Farmer’s diary from 1810 shows he was more woke about homosexuality than many Americans today

A page of Tomlinson’s diary. Credit: The University of Oxford

An English farmer who lived 200 years ago was more woke about homosexuality than many people today, according to an entry from his newly unearthed diary.

Matthew Tomlinson was a farmer in West Yorkshire in Northern England. In January 1810, he heard about a naval surgeon who had been executed for sodomy and took to his journal to express why he thought criminalizing homosexuality was wrong.

In England and Wales, homosexuality was punishable by death until 1861, when it was replaced with a prison sentence. Homosexual acts remained illegal until 1967, when it was finally decriminalized.

In the diary entry, Tomlinson reasoned that penalizing people, let alone killing them, for something that had been their “nature from childhood” was cruel.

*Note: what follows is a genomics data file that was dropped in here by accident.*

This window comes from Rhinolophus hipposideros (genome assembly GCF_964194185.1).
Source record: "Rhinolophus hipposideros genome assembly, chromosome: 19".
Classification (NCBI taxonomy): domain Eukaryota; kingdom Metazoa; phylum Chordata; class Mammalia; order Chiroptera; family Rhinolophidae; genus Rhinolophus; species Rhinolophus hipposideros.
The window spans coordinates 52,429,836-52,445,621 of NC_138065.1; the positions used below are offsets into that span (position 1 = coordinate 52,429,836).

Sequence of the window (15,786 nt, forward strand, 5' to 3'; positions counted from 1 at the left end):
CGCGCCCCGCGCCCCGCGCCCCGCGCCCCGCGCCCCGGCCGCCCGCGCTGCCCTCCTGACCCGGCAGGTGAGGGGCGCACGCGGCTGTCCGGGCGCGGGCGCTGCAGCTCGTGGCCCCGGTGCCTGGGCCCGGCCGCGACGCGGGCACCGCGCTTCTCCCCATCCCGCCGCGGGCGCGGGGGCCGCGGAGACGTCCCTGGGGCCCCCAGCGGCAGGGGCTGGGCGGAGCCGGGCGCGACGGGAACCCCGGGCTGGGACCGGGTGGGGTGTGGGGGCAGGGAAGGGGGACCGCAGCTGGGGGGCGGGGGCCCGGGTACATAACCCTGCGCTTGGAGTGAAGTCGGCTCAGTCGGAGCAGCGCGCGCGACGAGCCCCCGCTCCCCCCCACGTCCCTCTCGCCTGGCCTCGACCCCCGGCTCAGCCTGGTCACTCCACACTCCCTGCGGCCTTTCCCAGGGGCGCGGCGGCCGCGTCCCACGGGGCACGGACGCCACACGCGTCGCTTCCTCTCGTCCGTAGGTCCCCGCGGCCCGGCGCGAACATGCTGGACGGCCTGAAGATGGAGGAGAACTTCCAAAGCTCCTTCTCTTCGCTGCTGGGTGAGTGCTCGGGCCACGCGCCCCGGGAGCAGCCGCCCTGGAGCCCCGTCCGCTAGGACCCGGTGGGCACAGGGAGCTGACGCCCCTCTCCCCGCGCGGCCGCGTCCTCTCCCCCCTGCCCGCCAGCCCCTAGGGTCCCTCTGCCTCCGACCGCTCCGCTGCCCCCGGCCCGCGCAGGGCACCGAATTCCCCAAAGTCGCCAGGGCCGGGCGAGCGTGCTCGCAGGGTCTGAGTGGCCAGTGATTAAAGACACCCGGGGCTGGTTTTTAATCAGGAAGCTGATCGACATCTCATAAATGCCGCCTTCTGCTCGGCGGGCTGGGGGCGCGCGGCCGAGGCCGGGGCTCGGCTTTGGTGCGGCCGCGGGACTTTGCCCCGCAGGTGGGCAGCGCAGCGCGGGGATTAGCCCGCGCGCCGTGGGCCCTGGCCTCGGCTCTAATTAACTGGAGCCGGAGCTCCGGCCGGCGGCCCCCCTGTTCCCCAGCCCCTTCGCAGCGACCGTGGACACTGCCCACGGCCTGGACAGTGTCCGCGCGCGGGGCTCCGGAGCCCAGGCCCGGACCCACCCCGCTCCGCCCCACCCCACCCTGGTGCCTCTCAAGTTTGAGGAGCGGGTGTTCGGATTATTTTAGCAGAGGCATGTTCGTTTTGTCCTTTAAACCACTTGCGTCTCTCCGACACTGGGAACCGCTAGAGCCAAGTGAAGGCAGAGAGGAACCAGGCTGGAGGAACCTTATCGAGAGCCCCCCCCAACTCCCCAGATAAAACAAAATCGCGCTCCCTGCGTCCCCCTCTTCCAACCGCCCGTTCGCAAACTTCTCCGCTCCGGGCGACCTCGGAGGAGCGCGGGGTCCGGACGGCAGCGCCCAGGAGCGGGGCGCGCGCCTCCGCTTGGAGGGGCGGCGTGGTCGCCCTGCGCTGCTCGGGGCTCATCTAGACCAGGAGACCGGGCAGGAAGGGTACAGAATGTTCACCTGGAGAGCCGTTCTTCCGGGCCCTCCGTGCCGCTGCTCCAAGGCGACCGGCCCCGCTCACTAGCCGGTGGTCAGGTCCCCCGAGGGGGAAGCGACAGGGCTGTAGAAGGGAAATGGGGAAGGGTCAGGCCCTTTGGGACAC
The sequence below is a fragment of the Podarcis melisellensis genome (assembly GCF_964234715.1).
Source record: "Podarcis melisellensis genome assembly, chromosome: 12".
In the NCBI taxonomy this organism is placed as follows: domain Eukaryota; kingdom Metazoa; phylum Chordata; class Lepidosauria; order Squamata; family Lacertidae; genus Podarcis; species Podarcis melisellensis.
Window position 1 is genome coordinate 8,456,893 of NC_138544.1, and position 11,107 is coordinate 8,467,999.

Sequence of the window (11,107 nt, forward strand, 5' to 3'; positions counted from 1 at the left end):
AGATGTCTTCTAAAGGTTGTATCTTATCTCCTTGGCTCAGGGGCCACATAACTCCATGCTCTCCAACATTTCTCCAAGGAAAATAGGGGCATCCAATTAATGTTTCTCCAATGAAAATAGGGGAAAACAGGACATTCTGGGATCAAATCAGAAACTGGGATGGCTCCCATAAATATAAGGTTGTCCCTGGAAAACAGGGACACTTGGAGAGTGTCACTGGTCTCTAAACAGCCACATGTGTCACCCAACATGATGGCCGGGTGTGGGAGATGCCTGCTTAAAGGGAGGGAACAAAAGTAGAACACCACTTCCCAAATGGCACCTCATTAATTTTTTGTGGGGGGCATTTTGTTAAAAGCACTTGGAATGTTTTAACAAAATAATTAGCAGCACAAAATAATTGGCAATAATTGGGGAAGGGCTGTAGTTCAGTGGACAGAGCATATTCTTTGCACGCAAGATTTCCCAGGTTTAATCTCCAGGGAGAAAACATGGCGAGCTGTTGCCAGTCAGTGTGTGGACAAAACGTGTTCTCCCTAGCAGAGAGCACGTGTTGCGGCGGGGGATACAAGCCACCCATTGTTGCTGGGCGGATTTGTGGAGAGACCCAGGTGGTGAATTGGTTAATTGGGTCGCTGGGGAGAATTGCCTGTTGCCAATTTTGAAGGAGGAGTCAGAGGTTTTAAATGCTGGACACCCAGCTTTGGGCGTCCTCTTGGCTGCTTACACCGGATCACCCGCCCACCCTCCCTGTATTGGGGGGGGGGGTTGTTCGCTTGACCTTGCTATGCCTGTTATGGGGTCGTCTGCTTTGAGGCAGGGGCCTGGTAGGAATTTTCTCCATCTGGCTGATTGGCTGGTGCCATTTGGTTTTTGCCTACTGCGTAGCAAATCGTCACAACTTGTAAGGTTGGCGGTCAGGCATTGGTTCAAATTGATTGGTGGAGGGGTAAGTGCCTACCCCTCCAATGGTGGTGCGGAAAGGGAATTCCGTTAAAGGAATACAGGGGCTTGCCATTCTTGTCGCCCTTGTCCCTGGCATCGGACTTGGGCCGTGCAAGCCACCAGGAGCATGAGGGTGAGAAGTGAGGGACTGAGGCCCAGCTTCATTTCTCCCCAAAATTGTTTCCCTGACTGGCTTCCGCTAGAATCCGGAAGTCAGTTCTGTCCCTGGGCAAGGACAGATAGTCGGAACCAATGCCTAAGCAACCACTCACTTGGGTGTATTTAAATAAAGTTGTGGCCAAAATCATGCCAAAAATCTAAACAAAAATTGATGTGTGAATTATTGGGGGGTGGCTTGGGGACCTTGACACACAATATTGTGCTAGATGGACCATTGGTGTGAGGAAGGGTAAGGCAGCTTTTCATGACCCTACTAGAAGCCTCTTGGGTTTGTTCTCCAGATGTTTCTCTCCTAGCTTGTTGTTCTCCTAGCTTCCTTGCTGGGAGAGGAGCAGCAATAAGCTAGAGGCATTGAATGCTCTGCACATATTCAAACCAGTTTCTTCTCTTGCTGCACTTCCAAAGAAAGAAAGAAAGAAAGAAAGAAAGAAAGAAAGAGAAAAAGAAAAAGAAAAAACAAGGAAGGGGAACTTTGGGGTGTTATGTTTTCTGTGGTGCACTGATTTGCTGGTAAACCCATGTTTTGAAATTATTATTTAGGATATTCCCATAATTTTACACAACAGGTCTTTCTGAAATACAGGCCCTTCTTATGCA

Wrote Tomlinson:

It appears a paradox to me, how men, who are men, shou’d possess such a passion; and more particularly so, if it is their nature from childhood (as I am informed it is) — If they feel such an inclination, and propensity, at that certain time of life when youth genders [i.e. develops] into manhood; it must then be considered as natural, otherwise, as a defect in nature … it seems cruel to punish that defect with death.

Tomlinson went on to question why God would create gay people and then dictate that they should be punished, writing:

It must seem strange indeed that God Almighty shou’d make a being, with such a nature; or such a defect in nature; and at the same time make a decree that if that being whome he had formed, shou’d at any time follow the dictates of that Nature with which he was formed he shou’d be punished with death.

The journal was discovered by Eamonn O’Keeffe, a researcher at the University of Oxford, who had been investigating the role of British military musicians played during the Napoleonic Wars of all things.

O’Keeffe says the discovery “enriches our understanding of Georgian attitudes towards sexuality” and suggests that maybe not everyone throughout history was as homophobic as we tend to think.

“While Tomlinson’s writings reflect the opinions of only one man, his phrasing – ‘as I am informed it is’ – implies that his comments were informed by the views of others,” O’Keeffe says.

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